The exhibition is entitled I want to stay for a while.Torres was the one who helped Thomas locate the gallery. I asked Thomas what he thought of that good fortune. “Yes, she did, in 2012. Off Craigslist, she scouted and had the first conversation with the building owner,” she told me over email. “There was a conversation right from the start regarding building relationships; Julie was a facilitator. This initial step influenced the development of Pocket Utopia as a space for co-creating, community building, and forming collaborations.” 

Thomas describes this show as the culmination a long-running conversation about art. “I always wanted to do a floor-to-ceiling Julie Torres show and capture the exuberance and energy of her paintings. Ellen, I’ve shown twice, so it’s a long-standing commitment, my dedication to an artistic dialogue with her; together, it is a dynamic duo.”  She puts the show in conversation with the gallery’s work writ large. “Their show has been a great way to relaunch Pocket Utopia to showcase artists and curators and how important it is to have a community … [we are]Artist-run curatorial projects produce exhibitions, publications and screenings. Moving forward, we’ll focus on artistic interventions, and this show of Julie and Ellen’s work is definitely an intervention, for they came in and curated and installed it, and then we brought the beer!”

At home in Upstate New York, Torres and Letcher have their studios right across the hall from each other, often wandering into each other’s work space while making work. “Constant visits,” Torres says, before the two start talking back and forth at a quick pace that gives you an idea of their fluid dialogues.

“Constant. It was kind of funny. We usually don’t work that closely together, but we did, and it was really fun,” Letcher says.

“I think we helped each other a lot.” 

“I’ve had her in, she’s standing over my stuff. She’s like, ‘I’m usually not this involved.’ I’m like, ‘Well, we gotta get going.’”

“We were definitely more involved with each other, way more than usual.”

But we are pretty involved, but this was next level, I guess.”

“Yeah. But not actual outright collaborations, just a lot of input,” Torres concludes.

I find their energy contagious. The ping-ponging ideas in their conversations is as evident as in the work. I also see here the power of love. 

“We don’t make works that are meant or intended for each other, but we often make works that we give to each other, based on reactions [from the other person] or how they turn out, I would say,” Torres explains, when I ask if they ever make art for one another. 

“I’ll leave little painted cards in her room,” Torres adds. “Ellen likes to write comments, ideas, phrases, and quotes that come to her in the studio, on note cards, and she’ll often leave those for me.” She stressed that they don’t make work to please one another. “I actually push against that, almost in a contrarian way.”

That dialogue is on display in the pair’s first exhibition — though it’s not always legible to outside eyes.

“Our work [in the exhibition] is intimate with each other, and there’s a lot about intimacy in the show and about our relationship,” Torres says. “But I think you’d have to really look for it. And I don’t know that everyone would pick up on any of it. I feel comfortable putting it all out there, because so many things are inside jokes between us, or secrets that nobody would ever put the pieces together.”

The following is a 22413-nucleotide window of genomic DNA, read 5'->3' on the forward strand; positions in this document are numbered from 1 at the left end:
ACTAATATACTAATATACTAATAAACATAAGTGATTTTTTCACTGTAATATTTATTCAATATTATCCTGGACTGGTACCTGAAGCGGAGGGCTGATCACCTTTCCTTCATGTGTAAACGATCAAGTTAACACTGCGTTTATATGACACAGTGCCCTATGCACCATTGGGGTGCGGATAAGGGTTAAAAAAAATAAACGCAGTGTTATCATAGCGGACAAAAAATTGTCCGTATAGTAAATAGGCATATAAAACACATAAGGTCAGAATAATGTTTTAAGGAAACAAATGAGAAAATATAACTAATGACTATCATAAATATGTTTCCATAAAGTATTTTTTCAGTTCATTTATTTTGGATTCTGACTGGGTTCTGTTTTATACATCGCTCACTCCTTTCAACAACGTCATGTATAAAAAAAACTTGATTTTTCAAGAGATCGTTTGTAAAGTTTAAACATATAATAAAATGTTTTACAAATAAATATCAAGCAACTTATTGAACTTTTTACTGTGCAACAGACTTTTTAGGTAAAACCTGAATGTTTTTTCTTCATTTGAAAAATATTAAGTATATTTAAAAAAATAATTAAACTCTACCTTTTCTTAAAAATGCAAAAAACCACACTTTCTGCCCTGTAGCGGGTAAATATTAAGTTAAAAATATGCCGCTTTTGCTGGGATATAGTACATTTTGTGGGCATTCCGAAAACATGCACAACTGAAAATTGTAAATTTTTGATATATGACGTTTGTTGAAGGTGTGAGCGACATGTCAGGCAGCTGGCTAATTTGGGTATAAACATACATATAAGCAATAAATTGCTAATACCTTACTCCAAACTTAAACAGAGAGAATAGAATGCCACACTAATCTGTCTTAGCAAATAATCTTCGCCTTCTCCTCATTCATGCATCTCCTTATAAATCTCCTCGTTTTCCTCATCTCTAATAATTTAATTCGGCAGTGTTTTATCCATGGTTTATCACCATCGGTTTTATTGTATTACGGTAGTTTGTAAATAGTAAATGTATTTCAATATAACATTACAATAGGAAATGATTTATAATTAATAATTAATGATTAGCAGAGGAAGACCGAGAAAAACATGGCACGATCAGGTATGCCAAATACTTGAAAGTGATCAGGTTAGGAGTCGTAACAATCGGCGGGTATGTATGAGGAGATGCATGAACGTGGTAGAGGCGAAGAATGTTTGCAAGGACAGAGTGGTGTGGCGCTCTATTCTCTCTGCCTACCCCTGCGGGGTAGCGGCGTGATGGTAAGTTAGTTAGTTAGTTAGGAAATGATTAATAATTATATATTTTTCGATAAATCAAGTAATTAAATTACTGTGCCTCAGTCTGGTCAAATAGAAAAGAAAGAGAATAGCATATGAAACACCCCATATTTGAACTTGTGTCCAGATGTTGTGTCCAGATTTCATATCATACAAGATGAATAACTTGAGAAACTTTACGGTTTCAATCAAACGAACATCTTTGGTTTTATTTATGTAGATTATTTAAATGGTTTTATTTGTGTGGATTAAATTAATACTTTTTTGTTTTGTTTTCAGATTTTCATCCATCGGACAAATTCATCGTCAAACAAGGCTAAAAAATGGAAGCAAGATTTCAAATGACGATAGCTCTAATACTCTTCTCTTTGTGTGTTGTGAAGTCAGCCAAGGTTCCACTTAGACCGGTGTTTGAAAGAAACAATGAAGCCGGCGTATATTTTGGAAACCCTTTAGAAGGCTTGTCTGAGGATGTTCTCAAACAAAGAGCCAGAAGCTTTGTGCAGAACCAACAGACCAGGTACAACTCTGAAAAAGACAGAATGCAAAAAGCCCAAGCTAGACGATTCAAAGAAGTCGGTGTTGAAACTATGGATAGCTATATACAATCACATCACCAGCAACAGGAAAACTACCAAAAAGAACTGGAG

“Right. Well said. Yeah,” Letcher replied. 

Oh, thank you,” Torres says, with a warmth I find characterizes so much of their interactions.

Letcher admits that her feelings about returning to the city and showing work again after so much upstate time are conflicted. Torres is more direct and fearless. I welcome it with open arms, but I also feel like I am more comfortable in vulnerability.”

Torres’s interest in that starkness and vulnerability also comes through in her painting surfaces. Her previous work was primarily on paper, but now wood panels dominate. I asked why she switched. “If I’m going to be completely truthful, a panel is something that doesn’t need to be prepared or stretched,” she explained. “I am naturally uninterested in the prepping of surfaces. I know of many artists who stretch their canvas, gesso it and sand it down to get the perfect surface for their work. And all of that makes me anxious and I can’t focus on any of it. So, I just like being able to pick up a ready-made surface that I can just work on.” 

“So it kind of echoes your own ability to be vulnerable. It feels like you want it to be itself, and not packaged,” I offer. 

“Oh, that’s interesting. I like that. I guess. I feel lazy about it, but I like that much better,” she says with a small grin.

The show, which runs until January 28, offers a chance to see how two artists navigate their work and live within a relationship that extends beyond the personal and embraces a community of ideas and artists. The fact that each work is available for $500 each also underscores the couple’s interest in creating affordable art. My small Torres sculptural work is on my home desk. Its neon colors and organic shapes grab my attention, and often inspire new ideas.

“It felt like everything led to this moment. Every show we’ve curated together or independently.” Torres said. 

It’s constantly building off of each other,” Letcher reaffirms.

We also talked about how we put so much effort into curating other artists’ work, and if we would only ever turn that effort toward our own work, how great that would be. This is really the first time I feel like we’ve accomplished that,” Torres adds, with a quiet pride that comes from real accomplishment.